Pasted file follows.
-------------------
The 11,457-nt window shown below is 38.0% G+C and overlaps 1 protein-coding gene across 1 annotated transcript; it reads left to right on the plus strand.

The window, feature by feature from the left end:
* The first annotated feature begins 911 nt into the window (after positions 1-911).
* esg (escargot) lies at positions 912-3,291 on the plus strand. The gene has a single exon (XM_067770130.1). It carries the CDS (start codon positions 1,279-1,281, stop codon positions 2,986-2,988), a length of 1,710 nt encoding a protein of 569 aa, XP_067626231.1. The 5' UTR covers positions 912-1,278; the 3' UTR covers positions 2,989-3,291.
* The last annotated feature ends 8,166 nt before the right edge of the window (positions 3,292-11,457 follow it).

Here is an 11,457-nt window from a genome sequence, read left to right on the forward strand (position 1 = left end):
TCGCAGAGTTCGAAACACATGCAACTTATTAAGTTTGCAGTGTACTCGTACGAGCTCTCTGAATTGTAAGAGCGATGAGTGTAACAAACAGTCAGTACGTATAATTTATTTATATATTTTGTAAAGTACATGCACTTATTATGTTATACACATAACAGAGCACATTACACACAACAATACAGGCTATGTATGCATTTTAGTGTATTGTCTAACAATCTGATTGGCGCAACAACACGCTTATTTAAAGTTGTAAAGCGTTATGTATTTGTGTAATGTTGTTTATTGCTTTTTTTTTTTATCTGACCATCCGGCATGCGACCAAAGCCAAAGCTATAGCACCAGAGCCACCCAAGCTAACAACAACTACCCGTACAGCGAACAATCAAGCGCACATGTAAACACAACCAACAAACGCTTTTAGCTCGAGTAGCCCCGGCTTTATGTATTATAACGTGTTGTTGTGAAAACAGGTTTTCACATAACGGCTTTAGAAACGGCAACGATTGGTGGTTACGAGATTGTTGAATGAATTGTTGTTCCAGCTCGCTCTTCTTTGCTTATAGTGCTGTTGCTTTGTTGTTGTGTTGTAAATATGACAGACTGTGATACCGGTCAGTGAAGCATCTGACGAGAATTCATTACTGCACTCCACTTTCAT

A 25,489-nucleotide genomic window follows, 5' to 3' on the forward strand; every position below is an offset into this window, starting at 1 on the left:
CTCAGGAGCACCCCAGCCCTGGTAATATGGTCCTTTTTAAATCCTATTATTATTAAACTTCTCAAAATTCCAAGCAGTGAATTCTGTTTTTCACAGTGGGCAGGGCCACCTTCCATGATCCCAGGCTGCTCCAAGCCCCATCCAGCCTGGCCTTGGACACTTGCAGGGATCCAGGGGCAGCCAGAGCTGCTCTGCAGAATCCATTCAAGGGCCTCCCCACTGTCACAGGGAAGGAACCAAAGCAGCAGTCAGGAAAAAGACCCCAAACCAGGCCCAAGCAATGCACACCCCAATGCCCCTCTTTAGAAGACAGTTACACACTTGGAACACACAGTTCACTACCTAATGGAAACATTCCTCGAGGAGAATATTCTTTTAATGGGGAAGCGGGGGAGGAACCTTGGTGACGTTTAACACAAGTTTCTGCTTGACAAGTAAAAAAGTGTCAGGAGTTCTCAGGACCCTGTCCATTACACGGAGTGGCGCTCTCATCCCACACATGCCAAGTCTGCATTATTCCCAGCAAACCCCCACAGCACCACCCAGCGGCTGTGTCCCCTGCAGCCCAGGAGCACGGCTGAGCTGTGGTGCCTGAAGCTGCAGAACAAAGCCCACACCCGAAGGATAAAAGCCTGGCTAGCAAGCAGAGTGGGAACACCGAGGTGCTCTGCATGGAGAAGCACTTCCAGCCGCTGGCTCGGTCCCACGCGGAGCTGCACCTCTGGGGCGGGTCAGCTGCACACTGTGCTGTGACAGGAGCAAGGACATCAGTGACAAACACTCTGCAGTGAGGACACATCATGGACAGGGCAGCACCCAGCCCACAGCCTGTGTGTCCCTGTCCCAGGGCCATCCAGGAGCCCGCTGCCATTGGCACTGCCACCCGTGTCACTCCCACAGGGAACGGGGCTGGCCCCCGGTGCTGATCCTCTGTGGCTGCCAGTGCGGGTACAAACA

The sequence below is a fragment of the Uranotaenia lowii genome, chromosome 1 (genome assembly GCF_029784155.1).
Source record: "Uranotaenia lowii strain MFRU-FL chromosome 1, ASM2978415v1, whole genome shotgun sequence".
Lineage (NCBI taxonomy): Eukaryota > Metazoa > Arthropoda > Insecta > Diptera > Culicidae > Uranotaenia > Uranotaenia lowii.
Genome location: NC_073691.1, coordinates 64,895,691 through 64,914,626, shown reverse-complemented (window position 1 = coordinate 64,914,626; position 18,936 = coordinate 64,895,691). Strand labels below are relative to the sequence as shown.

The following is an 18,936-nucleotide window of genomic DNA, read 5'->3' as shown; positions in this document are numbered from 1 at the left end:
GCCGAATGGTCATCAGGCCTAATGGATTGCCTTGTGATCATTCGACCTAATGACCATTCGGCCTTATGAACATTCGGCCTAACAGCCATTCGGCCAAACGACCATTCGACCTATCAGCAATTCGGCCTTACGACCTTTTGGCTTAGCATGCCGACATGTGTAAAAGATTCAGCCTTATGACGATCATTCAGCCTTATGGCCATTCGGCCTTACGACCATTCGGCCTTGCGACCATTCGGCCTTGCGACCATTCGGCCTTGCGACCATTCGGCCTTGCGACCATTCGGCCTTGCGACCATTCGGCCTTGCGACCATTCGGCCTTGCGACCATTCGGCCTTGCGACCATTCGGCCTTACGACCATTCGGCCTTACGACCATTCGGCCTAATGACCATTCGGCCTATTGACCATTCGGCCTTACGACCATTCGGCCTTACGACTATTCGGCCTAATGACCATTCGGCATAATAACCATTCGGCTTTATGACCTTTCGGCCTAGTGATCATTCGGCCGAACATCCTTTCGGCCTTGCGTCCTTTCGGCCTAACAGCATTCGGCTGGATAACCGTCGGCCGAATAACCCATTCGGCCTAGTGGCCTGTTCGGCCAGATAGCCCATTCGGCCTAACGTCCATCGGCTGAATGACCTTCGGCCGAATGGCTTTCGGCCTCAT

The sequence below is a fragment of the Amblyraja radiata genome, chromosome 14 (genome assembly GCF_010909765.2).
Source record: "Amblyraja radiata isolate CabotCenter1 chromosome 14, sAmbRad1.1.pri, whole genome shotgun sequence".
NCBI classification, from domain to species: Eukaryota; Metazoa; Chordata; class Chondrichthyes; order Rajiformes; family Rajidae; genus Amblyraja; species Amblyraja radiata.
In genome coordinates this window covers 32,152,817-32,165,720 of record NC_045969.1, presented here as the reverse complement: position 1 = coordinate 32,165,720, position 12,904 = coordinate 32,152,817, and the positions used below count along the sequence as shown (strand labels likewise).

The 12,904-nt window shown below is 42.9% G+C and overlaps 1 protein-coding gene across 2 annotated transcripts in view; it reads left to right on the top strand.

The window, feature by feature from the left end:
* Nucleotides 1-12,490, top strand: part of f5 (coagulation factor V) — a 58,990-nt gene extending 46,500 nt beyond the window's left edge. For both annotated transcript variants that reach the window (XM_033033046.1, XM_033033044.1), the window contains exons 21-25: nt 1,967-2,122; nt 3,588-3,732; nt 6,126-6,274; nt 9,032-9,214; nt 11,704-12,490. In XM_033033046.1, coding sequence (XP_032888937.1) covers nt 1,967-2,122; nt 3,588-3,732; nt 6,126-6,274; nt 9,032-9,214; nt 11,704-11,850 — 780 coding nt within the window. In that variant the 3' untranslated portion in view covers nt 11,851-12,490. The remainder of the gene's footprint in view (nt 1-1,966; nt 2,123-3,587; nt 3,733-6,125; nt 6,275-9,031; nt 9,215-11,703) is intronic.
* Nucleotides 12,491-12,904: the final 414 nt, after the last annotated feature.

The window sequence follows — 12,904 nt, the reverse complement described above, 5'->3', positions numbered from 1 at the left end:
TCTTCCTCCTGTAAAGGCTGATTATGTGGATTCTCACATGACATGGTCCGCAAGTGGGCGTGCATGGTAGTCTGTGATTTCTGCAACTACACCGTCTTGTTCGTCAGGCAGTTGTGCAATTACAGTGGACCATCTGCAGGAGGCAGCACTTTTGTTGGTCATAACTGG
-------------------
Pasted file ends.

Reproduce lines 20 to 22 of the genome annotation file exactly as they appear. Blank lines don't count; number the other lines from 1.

The 12,904-nt window shown below is 42.9% G+C and overlaps 1 protein-coding gene across 2 annotated transcripts in view; it reads left to right on the top strand.

The window, feature by feature from the left end:
* Nucleotides 1-12,490, top strand: part of f5 (coagulation factor V) — a 58,990-nt gene extending 46,500 nt beyond the window's left edge. For both annotated transcript variants that reach the window (XM_033033046.1, XM_033033044.1), the window contains exons 21-25: nt 1,967-2,122; nt 3,588-3,732; nt 6,126-6,274; nt 9,032-9,214; nt 11,704-12,490. In XM_033033046.1, coding sequence (XP_032888937.1) covers nt 1,967-2,122; nt 3,588-3,732; nt 6,126-6,274; nt 9,032-9,214; nt 11,704-11,850 — 780 coding nt within the window. In that variant the 3' untranslated portion in view covers nt 11,851-12,490. The remainder of the gene's footprint in view (nt 1-1,966; nt 2,123-3,587; nt 3,733-6,125; nt 6,275-9,031; nt 9,215-11,703) is intronic.